One, presumably unemployed, doctor, Samir Kulkani, actually says: “Although one other website tried to give us an advance warning about the job situation in UK [sic], I and my friends refused to believe what is presumably the harsh reality now.” Disgruntlement and frustration also became obvious in the repeated question why overseas doctors were thought qualified enough to work in trust grade positions or other nonstandard jobs but not to be appointed to a training position.

Racism or preference for British or European trained staff?

Numerous correspondents expressed concerns at what seems like an obvious preference for doctors from the United Kingdom or Europe, in the latter case even if their linguistic proficiency and clinical skills may leave much to be desired.

In this extremely competitive environment, one correspondent detected a slight preference for women doctors and others concluded that racism within the NHS hindered their chances—a clear issue of equal opportunities, as one correspondent finds. Raja Sejhar Gajula, “a doctor,” in a sharp and witty response, categorises candidates from A to G, lists their characteristics, and concludes on the basis of these characteristics who gets the jobs. Several correspondents warn of the immense brain drain that the PLAB system constitutes for developing countries.

Whose responsibility?

Some correspondents are, perhaps surprisingly, quite critical of their fellow overseas doctors, who are admonished to realise that they are responsible for their condition and to stop blaming others. The issue of loyalty to their own countries, at whose taxpayers' expense the overseas doctors trained, is mentioned, and the assumption is made that the real incentive for their coming to the United Kingdom is financial gain through high salaries—not the much proclaimed pursuit of academic excellence. The fact that the GMC mentions in its literature that it is not responsible for helping doctors to find jobs is also brought up. Are some doctors just more realistic than others, or does fear of alienating their host country play a part in this?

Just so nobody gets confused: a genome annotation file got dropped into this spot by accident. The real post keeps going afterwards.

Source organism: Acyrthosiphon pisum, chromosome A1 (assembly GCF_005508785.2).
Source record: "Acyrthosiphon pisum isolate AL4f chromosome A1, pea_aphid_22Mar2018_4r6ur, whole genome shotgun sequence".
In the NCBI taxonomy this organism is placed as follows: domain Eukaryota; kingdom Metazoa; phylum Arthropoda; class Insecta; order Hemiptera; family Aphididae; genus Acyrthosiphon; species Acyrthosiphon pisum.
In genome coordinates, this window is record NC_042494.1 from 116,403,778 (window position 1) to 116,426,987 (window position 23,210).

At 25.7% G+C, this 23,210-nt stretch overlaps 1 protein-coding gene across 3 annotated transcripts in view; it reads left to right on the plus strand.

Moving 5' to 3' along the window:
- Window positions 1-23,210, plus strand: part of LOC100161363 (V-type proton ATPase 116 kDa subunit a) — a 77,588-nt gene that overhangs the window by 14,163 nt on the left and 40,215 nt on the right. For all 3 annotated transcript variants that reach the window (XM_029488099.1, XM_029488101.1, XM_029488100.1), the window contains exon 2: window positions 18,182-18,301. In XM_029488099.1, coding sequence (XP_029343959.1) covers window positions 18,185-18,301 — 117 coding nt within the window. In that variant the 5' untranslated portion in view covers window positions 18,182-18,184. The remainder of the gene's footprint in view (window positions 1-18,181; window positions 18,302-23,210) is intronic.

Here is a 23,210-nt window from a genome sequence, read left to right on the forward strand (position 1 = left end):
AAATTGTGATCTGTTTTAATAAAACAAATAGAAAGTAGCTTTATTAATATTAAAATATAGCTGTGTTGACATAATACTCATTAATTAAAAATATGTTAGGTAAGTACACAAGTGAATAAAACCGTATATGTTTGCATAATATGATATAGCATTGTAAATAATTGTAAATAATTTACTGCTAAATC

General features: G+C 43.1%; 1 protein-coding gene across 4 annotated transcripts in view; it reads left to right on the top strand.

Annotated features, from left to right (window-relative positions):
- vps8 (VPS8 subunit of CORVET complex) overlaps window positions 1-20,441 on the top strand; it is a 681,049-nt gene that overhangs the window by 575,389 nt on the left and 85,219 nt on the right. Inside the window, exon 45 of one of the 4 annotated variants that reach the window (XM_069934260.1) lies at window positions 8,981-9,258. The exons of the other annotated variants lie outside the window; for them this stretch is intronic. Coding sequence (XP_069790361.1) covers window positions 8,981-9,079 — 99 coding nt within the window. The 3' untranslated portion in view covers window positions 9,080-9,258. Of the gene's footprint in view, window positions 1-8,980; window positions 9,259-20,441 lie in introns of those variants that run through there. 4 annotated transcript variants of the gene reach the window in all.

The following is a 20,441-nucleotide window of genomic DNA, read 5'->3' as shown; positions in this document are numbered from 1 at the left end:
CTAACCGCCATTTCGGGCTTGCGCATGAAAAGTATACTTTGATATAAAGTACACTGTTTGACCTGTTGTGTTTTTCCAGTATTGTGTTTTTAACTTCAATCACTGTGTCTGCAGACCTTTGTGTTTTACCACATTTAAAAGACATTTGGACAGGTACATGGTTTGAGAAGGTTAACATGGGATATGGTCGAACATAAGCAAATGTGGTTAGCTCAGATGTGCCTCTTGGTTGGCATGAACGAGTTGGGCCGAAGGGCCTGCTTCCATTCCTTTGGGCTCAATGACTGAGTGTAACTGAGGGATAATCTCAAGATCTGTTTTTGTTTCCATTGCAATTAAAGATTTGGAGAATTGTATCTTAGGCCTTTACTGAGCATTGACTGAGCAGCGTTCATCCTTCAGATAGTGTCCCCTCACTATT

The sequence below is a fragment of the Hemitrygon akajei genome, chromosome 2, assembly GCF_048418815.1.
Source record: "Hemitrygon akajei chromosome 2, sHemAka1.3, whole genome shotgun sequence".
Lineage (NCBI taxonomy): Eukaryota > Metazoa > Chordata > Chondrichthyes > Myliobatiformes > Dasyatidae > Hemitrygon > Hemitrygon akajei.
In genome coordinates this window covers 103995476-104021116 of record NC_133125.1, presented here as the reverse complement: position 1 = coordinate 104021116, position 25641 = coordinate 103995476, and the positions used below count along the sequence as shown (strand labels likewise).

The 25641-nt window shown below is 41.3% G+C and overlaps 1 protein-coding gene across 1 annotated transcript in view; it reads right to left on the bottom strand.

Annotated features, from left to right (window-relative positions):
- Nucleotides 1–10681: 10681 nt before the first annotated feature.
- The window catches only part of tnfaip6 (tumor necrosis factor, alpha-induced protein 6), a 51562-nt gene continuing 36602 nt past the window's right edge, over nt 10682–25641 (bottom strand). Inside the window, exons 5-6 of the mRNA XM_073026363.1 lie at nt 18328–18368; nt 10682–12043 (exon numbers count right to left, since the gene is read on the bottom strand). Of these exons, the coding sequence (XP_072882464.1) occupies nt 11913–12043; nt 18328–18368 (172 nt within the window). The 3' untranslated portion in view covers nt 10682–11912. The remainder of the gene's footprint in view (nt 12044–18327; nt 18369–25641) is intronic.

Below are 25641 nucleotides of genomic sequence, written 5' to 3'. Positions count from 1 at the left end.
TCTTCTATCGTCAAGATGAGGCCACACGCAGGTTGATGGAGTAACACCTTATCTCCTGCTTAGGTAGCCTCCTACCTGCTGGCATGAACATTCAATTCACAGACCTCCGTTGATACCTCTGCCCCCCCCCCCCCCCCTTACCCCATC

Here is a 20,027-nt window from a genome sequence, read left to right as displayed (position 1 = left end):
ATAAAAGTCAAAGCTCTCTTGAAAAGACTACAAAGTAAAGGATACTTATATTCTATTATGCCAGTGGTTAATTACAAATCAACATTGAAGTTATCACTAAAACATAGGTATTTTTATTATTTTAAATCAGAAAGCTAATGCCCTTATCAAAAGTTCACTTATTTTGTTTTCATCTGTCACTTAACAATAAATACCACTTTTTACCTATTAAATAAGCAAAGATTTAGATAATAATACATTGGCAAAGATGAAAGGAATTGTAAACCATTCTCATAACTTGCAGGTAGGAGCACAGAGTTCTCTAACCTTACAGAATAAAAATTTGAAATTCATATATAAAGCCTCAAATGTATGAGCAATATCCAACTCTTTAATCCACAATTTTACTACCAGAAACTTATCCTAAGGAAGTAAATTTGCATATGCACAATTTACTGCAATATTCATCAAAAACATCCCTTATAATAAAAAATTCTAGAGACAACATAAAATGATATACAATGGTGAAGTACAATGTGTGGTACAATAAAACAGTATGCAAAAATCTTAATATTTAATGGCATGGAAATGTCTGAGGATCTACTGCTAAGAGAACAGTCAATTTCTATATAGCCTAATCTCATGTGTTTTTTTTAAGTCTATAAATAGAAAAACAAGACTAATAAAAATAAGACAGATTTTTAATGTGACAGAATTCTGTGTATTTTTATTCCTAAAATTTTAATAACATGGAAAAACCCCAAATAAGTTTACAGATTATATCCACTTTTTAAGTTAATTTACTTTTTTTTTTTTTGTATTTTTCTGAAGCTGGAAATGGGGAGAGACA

Possible solutions?

Although many of the correspondents criticise the GMC, a consensus seems to emerge that the GMC is not the only body to carry responsibility for the sad state of affairs. Among the solutions proffered are the following.

  • The GMC needs to make it absolutely clear that it is senior doctors who are needed, not junior ones.

  • PLAB 1 should not run every week, or maybe not at all for some time.

  • The GMC should allow doctors to register as soon as they have passed their PLAB, regardless of whether or not they have a job, as this would help them with housing problems.

  • The GMC should not run so many exams as it knows it hasn't got a job for every doctor who passes them. This gives them false hope.

  • Recruitment should be centralised and all applications go to the same body.

  • Career counselling and practical help and advice should be given to those who have passed PLAB part 2.

  • The limited numbers of doctors needed should be publicised widely, so that overseas doctors know what they are letting themselves in for.

To conclude with Umesh Prabhu, consultant paediatrician in the United Kingdom: “There is an acute shortage of trained doctors in UK [sic] but there is no shortage of doctors who want to be trained.” This message needs to be communicated very clearly to overseas doctors, to enable them to make an informed choice.

References